Dell’s today released a filing to the Securities and Exchange Commission (SEC) that details why shareholders should accept, in its view, the $24.4 billion deal offered by Michael Dell, Silverlake, and partially financed by Microsoft.
We reported on Microsoft’s financing assistance to the Dell buyout consortium. Microsoft will take no shares in Dell, or voting powers. However, the company intends to use offshore cash that it can’t cheaply bring home to help Dell get its house in order. According to the Dell filing, Microsoft will be paid 7.25% yearly for its efforts:
[T]he sale by Parent of up to $2 billion of its 7.25% unsecured subordinated notes to Microsoft Corporation (“Microsoft”), which is described under “Special Factors—Financing for the Merger— Subordinated Debt Financing” beginning on page 96;
We have requested confirmation from Microsoft on the dollar amount.
The filing is downright nasty in some regards, painting a picture of a troubled giant in dire need of a new direction. A new direction, it implies, charted away from the high-power scrutiny of the public markets. As the Wall Street Journal noted, the filing indicates that Dell “missed even its own internal revenue projections for each of its prior seven quarters.” That is, as they say, subpar.
A termination fee of $180 million in cash is in place if Dell “terminates the merger agreement to enter into an acquisition agreement related to a superior proposal” submitted before March 23rd, or the board changes its recommendation, and the partners yank their deal.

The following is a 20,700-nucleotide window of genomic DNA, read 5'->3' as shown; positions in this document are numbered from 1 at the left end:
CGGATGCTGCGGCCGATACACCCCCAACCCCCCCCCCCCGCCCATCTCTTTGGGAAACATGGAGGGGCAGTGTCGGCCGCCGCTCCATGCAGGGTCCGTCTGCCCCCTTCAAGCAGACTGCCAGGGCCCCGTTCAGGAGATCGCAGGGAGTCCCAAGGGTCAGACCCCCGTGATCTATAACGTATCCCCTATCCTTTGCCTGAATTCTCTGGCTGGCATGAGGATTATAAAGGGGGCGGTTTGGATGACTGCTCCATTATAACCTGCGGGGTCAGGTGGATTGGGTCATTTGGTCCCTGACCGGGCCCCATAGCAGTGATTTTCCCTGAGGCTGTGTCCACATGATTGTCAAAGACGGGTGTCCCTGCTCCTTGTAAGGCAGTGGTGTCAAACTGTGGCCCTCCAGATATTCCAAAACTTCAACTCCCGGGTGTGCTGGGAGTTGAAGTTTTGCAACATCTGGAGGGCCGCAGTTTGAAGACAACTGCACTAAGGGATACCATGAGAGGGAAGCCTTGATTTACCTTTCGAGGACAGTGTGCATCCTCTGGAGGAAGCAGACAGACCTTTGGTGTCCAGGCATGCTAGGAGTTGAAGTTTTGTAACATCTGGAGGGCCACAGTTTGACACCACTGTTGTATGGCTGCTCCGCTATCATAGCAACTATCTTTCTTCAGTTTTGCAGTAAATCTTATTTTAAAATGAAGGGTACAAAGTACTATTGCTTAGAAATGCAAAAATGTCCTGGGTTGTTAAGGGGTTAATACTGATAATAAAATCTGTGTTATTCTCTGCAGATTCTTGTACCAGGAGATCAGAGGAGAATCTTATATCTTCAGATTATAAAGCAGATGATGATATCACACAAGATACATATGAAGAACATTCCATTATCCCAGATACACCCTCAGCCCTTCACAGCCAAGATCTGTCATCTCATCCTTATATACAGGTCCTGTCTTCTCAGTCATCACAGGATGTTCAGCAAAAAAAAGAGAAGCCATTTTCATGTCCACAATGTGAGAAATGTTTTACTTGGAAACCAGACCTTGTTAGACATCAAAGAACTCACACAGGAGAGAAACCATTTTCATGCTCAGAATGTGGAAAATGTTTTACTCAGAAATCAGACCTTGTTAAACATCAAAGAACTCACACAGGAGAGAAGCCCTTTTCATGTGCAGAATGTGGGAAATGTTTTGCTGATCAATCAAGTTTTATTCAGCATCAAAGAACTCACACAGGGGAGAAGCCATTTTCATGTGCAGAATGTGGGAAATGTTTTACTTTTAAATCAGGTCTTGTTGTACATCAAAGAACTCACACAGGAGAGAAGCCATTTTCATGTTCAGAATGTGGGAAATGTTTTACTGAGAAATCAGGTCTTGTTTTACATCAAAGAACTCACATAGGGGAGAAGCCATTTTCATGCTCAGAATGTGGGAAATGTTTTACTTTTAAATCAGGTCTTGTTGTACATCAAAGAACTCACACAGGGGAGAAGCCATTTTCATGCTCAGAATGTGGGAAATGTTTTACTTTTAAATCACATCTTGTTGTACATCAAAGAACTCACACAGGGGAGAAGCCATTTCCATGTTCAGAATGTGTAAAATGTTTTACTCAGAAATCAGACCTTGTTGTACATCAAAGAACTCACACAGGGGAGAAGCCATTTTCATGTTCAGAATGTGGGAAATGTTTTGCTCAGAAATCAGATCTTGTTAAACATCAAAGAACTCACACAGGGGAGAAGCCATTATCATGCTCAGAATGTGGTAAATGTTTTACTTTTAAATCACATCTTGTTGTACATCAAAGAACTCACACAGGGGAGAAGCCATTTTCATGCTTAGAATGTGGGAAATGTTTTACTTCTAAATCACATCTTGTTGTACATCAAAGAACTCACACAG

A termination fee of $450 million in cash is in place if the deal is terminated, and another picked up in the next 12 months and completed. In short, if the folks who want Dell are spurned, and the company picks a new friend too quickly, it will be short a half billion.
A termination fee of $750 will be paid to Dell by the consortium if “as a result of a material breach by any of the Parent Parties of the merger agreement thaat cannot be cured by the termination date or is not cured within thirty days of notice.”
If the deal is killed due to regulatory or legal reasons, Dell gets $250 million. As a result of the above, Dell can’t just accept any deal that floats its fancy. The protections described make picking up Dell harder, and more expensive, for other parties that are not component to the current leading consortium.
Dell, on its business:
On August 21, 2012, primarily as a result of continued weakness in the EUC business, the Company reported revenue for the second quarter of fiscal year 2013 of $14.5 billion. The Company’s revenues for this quarter,which ended on August 3, 2012, were approximately $300 million less than the amount projected by management for the quarter, which projections management had reviewed with the Board in early July, and approximately $800 million less than the amount projected by management for the same period in early June. The Company lowered its fiscal year 2013 earnings per share guidance from $2.13 to $1.70 and attributed the lowered outlook.
Dell is shouting: Who would want us! Now, sign here.
Top Image Credit: Jo Jakeman